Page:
In his fourth blog post Mark discusses the difficulties of blocking on the Globe stage, how he feels about his costume, and the use of dance and music in the play.
Transcript of Podcast
The blocking is fairly loose. The director is not overly worried about blocking the action. Sometimes we form nasty clumps or end up in unhelpful lines and she’ll point that out. The size of the stage and where the audience are means that the blocking can’t really be naturalistic. The audience is on almost more than three sides, you could say four fifths of a circle, and the playing space is so wide that you have to stand un-naturalistically far away from people you are talking to. The two pillars are also a problem, sometimes they get in the way of seeing people. So there are some blocking issues but we are also still fairly free.
We are all off book. We didn’t discuss it, but as soon as we stood up to rehearse we were all pretty much off book. It was almost like an unspoken thing we particularly for the first few scenes. I don’t like to rehearse with a script in my hand. I always try and learn my lines. If you have your script in your hand then there is always a time when you have to put it down and then suddenly you wonder what to do I do with your hands and often your whole focus has to change.
Actually what I find helpful is to learn my lines and do the thing that apparently they did in Shakespeare’s day, which was only to learn the three or four words before your cue. If nothing else it helps you to listen to everyone else because you don’t quite know when your line is coming and it also helps you to know why you are saying what you are saying.
We’ve been having some costume fittings. I had one this morning. I’ve been given some funny boots and they asked if it was what I imagined wearing. I wasn’t sure if I had really thought about it. They are quite pointy boots and they look a bit girly to me, but then I don’t really know much about fashion. The design is Renaissance with a modern twist. The modern twist is in details like the trousers have twisted seams or double stripes, or a modern fabric. We’ve been trying these hats from Top Man. The servant parts will perhaps be costumed from stores, but most of the character’s costumes are being made and with this contemporary flavour. It is sort of doublet and hose, but I think the idea is that it’s doublet and hose that you might see on the catwalk in Milan. Of course it is not for all the characters I mean, the Doge of Venice has to have his hat. Things are being observed. In the fittings we have been discussing: where is the line between modern and historical?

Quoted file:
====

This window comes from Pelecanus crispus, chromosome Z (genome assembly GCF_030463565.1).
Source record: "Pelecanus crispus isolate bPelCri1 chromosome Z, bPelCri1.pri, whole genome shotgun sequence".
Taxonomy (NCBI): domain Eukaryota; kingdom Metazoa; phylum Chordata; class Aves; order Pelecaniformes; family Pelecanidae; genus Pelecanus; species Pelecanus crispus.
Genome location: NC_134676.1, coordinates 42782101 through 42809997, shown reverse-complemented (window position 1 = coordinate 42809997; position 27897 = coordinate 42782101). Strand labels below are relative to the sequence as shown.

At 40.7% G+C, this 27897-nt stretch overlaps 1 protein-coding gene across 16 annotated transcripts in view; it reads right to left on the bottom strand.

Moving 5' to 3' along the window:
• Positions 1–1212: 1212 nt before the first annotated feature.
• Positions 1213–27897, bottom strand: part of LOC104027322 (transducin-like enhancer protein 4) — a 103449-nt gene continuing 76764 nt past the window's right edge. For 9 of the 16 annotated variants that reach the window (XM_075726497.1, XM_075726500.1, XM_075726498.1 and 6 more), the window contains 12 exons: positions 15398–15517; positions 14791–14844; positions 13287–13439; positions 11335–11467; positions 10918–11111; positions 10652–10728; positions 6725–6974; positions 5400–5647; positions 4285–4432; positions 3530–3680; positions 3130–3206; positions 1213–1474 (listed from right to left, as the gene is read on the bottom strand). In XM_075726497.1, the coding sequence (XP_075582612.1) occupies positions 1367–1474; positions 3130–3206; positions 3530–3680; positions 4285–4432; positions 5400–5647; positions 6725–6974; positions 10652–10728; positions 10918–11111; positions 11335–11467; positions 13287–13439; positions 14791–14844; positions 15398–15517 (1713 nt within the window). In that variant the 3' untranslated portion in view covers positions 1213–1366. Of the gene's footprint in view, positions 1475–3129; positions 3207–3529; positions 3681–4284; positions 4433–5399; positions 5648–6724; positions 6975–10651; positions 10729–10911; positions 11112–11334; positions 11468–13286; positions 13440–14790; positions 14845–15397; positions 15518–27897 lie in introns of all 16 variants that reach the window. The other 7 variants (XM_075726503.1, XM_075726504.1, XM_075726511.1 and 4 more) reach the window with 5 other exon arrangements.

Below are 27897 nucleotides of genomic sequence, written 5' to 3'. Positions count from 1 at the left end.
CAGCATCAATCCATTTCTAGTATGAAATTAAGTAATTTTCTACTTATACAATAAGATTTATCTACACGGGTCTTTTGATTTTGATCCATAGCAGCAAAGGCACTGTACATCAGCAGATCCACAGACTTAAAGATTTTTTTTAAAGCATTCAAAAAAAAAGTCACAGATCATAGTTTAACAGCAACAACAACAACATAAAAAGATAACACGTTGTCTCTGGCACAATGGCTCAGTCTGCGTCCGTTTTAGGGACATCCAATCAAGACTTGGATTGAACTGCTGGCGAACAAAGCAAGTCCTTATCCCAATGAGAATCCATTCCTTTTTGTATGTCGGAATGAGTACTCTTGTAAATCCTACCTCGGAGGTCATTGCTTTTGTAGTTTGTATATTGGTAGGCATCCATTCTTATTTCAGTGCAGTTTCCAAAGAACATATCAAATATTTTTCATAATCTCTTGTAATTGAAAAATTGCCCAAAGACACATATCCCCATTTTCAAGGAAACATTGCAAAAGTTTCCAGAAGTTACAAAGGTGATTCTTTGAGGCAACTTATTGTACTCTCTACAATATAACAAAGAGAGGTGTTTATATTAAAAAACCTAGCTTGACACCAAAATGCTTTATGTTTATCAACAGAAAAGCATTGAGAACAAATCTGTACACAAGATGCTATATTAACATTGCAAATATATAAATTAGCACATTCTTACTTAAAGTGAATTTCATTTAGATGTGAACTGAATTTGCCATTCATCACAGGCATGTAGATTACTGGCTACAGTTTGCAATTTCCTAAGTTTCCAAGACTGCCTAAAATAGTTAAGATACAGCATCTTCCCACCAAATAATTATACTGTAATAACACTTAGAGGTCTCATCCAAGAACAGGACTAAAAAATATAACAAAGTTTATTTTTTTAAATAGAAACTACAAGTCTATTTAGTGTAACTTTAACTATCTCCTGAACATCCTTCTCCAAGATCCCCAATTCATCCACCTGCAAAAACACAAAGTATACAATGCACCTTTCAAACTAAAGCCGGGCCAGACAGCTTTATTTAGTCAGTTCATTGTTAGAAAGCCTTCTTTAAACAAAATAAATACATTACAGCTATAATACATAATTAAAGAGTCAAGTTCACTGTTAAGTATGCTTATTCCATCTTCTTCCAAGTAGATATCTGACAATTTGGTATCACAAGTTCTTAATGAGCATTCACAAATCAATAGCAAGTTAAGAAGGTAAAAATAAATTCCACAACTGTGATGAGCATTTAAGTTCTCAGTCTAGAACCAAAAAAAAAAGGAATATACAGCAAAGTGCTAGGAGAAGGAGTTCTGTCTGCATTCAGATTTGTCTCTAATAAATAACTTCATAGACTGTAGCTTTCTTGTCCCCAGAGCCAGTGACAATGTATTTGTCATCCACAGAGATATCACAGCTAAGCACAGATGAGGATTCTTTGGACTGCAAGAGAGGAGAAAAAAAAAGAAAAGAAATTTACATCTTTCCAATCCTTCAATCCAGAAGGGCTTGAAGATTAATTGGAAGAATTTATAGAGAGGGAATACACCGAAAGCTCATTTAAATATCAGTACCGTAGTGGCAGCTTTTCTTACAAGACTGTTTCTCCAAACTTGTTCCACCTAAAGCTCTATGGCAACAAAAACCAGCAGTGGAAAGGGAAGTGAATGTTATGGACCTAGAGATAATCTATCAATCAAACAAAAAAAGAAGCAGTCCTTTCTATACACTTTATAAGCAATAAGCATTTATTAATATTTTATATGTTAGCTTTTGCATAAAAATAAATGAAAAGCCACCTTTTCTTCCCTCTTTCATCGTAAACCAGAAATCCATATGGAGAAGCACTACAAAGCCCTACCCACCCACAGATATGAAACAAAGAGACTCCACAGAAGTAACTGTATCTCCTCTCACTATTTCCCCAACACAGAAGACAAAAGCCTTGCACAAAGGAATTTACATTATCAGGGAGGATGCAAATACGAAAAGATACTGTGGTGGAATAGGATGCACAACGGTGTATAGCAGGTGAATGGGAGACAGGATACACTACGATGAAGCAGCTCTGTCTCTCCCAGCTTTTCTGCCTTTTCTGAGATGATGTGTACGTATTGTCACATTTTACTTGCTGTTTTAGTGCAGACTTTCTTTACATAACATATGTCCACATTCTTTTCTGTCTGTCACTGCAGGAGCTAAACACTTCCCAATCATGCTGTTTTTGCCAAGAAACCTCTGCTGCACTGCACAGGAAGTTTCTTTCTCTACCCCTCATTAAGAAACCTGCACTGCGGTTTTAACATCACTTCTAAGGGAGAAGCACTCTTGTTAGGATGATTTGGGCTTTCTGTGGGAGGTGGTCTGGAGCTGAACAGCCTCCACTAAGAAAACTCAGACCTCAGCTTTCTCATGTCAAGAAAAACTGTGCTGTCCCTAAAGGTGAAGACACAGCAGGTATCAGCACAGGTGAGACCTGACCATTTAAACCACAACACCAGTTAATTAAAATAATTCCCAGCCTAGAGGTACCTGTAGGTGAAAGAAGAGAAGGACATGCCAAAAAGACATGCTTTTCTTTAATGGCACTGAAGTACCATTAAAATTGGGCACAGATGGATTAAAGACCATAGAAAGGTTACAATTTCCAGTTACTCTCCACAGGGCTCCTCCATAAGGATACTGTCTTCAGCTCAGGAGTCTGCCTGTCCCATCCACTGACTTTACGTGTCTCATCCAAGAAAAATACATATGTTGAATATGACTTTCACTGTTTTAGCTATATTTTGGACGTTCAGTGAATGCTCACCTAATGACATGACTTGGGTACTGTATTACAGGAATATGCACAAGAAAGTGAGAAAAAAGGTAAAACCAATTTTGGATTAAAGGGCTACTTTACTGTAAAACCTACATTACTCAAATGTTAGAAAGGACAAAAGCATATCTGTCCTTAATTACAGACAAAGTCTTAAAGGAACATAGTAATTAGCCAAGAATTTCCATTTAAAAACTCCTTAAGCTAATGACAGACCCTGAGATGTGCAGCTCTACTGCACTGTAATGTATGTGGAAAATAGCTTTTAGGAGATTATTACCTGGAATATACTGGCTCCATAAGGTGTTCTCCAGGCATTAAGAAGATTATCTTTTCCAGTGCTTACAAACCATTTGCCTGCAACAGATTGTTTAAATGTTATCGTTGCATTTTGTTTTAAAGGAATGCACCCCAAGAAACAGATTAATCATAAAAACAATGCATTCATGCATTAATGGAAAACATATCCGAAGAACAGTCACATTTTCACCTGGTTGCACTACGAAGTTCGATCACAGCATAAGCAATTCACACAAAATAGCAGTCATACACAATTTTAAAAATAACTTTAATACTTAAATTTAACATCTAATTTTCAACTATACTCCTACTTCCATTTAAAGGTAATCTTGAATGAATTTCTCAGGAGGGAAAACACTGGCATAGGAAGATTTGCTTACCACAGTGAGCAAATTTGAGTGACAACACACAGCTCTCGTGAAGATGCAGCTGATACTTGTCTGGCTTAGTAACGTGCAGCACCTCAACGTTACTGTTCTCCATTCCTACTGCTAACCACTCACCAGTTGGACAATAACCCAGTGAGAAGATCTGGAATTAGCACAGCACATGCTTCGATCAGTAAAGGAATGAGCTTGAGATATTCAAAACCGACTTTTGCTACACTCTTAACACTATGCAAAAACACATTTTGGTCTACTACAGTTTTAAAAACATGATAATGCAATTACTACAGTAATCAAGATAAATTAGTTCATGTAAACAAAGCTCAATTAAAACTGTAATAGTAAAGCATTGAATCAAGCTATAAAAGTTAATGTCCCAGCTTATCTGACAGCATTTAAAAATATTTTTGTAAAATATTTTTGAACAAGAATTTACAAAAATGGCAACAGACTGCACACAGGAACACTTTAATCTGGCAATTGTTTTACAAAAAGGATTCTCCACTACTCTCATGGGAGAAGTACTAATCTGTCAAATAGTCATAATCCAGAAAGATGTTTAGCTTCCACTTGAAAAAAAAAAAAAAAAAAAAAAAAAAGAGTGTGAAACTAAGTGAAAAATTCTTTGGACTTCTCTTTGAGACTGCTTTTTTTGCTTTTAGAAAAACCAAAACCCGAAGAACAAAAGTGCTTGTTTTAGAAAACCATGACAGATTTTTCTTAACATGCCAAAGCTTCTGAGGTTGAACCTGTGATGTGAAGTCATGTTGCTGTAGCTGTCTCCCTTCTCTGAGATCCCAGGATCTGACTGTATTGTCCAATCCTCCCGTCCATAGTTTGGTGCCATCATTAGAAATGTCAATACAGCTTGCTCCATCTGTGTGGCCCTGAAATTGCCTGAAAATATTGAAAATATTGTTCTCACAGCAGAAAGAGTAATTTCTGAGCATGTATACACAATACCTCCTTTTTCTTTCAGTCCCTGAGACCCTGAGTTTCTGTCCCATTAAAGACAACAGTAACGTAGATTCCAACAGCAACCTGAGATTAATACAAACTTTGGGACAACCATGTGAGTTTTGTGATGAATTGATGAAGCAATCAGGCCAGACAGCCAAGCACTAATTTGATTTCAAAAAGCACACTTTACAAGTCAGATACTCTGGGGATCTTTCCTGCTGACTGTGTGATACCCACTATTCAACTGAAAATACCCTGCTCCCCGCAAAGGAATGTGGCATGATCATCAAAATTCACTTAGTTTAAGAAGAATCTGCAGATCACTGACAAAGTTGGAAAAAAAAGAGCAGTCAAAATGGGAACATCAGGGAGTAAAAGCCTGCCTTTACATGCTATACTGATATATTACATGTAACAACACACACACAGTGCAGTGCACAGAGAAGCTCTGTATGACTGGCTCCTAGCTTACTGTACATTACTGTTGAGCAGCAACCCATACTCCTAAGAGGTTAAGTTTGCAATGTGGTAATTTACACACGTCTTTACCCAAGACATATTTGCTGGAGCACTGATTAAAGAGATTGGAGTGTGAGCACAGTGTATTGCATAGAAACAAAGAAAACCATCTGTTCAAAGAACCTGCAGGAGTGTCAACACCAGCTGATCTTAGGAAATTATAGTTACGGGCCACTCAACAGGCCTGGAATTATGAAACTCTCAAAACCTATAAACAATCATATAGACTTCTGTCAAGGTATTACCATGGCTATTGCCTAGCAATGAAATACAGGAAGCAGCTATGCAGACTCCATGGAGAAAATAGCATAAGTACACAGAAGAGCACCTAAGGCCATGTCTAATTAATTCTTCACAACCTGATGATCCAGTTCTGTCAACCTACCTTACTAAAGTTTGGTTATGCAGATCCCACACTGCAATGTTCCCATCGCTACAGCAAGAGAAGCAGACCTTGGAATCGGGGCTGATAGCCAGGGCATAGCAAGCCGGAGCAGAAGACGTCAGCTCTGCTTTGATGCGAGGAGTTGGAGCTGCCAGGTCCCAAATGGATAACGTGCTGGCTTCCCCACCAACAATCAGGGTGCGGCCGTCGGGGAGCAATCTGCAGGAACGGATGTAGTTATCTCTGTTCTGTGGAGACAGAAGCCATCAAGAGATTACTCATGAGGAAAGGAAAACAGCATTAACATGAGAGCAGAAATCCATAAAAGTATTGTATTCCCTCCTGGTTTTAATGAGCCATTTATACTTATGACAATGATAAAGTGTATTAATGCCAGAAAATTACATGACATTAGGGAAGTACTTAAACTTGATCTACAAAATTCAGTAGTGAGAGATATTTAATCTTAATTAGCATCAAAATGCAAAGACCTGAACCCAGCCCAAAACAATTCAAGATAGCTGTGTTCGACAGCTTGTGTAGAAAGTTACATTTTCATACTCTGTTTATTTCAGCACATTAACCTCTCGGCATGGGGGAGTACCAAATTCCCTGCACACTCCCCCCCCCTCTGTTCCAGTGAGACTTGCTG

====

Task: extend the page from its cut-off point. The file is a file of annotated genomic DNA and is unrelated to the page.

We are having a big jig at the end. It’s good fun. We have been rehearsing that for a while. The jig is quite choreographed. It is very much a couples dance. There are bits where the couples do their own thing, and most of the couples have made up little bits of choreography themselves, but it is very much within a format. There is even a bit of singing in the jig. We all sing a chorus. Shylock comes in to the jig, well I say Shylock, and it’s more like John McEnery playing Shylock comes into the jig. It’s like we say: ‘You are not Shylock anymore, you are John, an actor, and all the being horrible to you in the play that’s over and we are all friends again. This is just a play.’
There is quite a lot of music in the show. We did a big music rehearsal a couple of days ago with the band. There’s quite a lot of singing. We’ve got partly to emphasis the Christian world and we’ve got bits of music for the entrances of the suitors.
I’ve got this big Gondola song in the scene before we steal Jessica. Myself and Solereo are going to enter in a Gondola and everyone will be singing. That’s quite a big entrance. And then we’ve got a song in a masque scene and a big dance.
The music is entirely period. We’ve got bagpipes, which are mentioned in the text. Shylock mentions bagpipes a couple of times. We’ve got quite a lot of drums and a dedicated singer, Vivienne who is going to lead some of the singing and do solo bits. She has a song in the casket scene.
These comments are the actor's thoughts or ideas about the part as s/he goes through the rehearsal process – they are simply his/her own interpretations and frequently change as the rehearsal process progresses.